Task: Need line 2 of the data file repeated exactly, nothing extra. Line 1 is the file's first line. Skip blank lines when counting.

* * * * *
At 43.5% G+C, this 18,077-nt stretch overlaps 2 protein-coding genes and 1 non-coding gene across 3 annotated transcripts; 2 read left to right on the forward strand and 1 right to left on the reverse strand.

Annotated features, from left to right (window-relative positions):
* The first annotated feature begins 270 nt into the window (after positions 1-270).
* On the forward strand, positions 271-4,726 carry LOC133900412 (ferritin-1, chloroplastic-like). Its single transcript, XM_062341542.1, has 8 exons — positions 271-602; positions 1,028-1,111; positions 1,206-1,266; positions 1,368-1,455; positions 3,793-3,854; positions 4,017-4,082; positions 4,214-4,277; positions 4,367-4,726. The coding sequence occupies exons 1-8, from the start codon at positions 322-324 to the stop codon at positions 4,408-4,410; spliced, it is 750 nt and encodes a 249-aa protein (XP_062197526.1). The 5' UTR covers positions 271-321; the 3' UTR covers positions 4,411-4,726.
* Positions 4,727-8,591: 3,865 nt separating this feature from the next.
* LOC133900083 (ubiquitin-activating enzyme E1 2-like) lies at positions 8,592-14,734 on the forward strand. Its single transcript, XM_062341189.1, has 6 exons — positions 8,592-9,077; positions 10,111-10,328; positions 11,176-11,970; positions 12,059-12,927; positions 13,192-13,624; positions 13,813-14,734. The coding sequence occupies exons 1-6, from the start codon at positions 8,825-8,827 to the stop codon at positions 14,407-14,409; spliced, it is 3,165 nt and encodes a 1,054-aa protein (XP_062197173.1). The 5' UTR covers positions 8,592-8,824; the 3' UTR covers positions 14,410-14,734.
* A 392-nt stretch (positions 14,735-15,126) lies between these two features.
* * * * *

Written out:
Annotated features, from left to right (window-relative positions):